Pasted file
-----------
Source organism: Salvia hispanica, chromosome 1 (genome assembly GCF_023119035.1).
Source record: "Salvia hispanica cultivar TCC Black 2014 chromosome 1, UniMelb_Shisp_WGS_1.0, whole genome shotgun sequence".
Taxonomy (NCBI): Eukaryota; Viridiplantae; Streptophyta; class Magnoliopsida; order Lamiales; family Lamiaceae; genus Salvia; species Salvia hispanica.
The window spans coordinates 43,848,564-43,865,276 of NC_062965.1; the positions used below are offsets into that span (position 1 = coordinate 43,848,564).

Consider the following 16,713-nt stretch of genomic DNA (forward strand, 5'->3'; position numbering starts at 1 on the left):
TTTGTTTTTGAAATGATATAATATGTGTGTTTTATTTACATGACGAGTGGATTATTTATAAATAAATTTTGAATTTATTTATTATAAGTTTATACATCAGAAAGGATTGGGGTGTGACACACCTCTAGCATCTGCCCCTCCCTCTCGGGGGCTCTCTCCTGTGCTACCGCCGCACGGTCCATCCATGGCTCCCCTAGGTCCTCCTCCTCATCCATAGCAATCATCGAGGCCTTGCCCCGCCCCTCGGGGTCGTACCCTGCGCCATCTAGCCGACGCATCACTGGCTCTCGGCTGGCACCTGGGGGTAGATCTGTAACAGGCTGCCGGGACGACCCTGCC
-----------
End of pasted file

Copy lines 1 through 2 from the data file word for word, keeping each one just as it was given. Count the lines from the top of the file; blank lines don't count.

Source organism: Salvia hispanica, chromosome 1 (genome assembly GCF_023119035.1).
Source record: "Salvia hispanica cultivar TCC Black 2014 chromosome 1, UniMelb_Shisp_WGS_1.0, whole genome shotgun sequence".